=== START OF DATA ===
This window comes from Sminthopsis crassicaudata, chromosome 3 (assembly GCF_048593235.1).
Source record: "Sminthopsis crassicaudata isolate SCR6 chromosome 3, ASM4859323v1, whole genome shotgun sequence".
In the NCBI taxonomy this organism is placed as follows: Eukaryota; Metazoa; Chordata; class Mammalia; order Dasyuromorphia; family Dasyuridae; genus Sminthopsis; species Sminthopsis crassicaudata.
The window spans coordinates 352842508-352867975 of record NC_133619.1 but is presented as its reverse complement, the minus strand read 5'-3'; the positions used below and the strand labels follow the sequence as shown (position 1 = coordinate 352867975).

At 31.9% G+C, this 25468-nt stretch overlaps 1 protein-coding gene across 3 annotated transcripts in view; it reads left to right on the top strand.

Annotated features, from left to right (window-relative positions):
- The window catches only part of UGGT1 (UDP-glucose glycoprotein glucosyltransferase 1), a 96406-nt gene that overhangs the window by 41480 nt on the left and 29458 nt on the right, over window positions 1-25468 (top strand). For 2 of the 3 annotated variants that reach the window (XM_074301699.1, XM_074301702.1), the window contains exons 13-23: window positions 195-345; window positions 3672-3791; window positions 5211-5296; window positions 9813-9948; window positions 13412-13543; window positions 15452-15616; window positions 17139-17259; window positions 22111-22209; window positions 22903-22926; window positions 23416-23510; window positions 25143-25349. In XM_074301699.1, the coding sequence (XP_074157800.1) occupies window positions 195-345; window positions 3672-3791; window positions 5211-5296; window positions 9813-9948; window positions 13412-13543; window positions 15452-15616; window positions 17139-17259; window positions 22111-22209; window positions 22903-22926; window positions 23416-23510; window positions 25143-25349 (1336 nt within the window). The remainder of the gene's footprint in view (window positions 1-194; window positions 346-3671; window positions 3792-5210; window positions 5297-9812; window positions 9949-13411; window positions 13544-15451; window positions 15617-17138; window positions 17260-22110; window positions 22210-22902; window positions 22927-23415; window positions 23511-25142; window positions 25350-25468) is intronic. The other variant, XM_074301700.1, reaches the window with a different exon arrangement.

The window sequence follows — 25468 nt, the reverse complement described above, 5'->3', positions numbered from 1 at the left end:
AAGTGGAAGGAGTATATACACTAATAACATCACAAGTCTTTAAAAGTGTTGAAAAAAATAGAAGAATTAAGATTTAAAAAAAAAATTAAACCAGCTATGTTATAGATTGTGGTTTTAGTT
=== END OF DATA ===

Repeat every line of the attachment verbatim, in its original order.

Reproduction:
This window comes from Sminthopsis crassicaudata, chromosome 3 (assembly GCF_048593235.1).
Source record: "Sminthopsis crassicaudata isolate SCR6 chromosome 3, ASM4859323v1, whole genome shotgun sequence".
In the NCBI taxonomy this organism is placed as follows: Eukaryota; Metazoa; Chordata; class Mammalia; order Dasyuromorphia; family Dasyuridae; genus Sminthopsis; species Sminthopsis crassicaudata.
The window spans coordinates 352842508-352867975 of record NC_133619.1 but is presented as its reverse complement, the minus strand read 5'-3'; the positions used below and the strand labels follow the sequence as shown (position 1 = coordinate 352867975).

At 31.9% G+C, this 25468-nt stretch overlaps 1 protein-coding gene across 3 annotated transcripts in view; it reads left to right on the top strand.

Annotated features, from left to right (window-relative positions):
- The window catches only part of UGGT1 (UDP-glucose glycoprotein glucosyltransferase 1), a 96406-nt gene that overhangs the window by 41480 nt on the left and 29458 nt on the right, over window positions 1-25468 (top strand). For 2 of the 3 annotated variants that reach the window (XM_074301699.1, XM_074301702.1), the window contains exons 13-23: window positions 195-345; window positions 3672-3791; window positions 5211-5296; window positions 9813-9948; window positions 13412-13543; window positions 15452-15616; window positions 17139-17259; window positions 22111-22209; window positions 22903-22926; window positions 23416-23510; window positions 25143-25349. In XM_074301699.1, the coding sequence (XP_074157800.1) occupies window positions 195-345; window positions 3672-3791; window positions 5211-5296; window positions 9813-9948; window positions 13412-13543; window positions 15452-15616; window positions 17139-17259; window positions 22111-22209; window positions 22903-22926; window positions 23416-23510; window positions 25143-25349 (1336 nt within the window). The remainder of the gene's footprint in view (window positions 1-194; window positions 346-3671; window positions 3792-5210; window positions 5297-9812; window positions 9949-13411; window positions 13544-15451; window positions 15617-17138; window positions 17260-22110; window positions 22210-22902; window positions 22927-23415; window positions 23511-25142; window positions 25350-25468) is intronic. The other variant, XM_074301700.1, reaches the window with a different exon arrangement.

The window sequence follows — 25468 nt, the reverse complement described above, 5'->3', positions numbered from 1 at the left end:
AAGTGGAAGGAGTATATACACTAATAACATCACAAGTCTTTAAAAGTGTTGAAAAAAATAGAAGAATTAAGATTTAAAAAAAAAATTAAACCAGCTATGTTATAGATTGTGGTTTTAGTT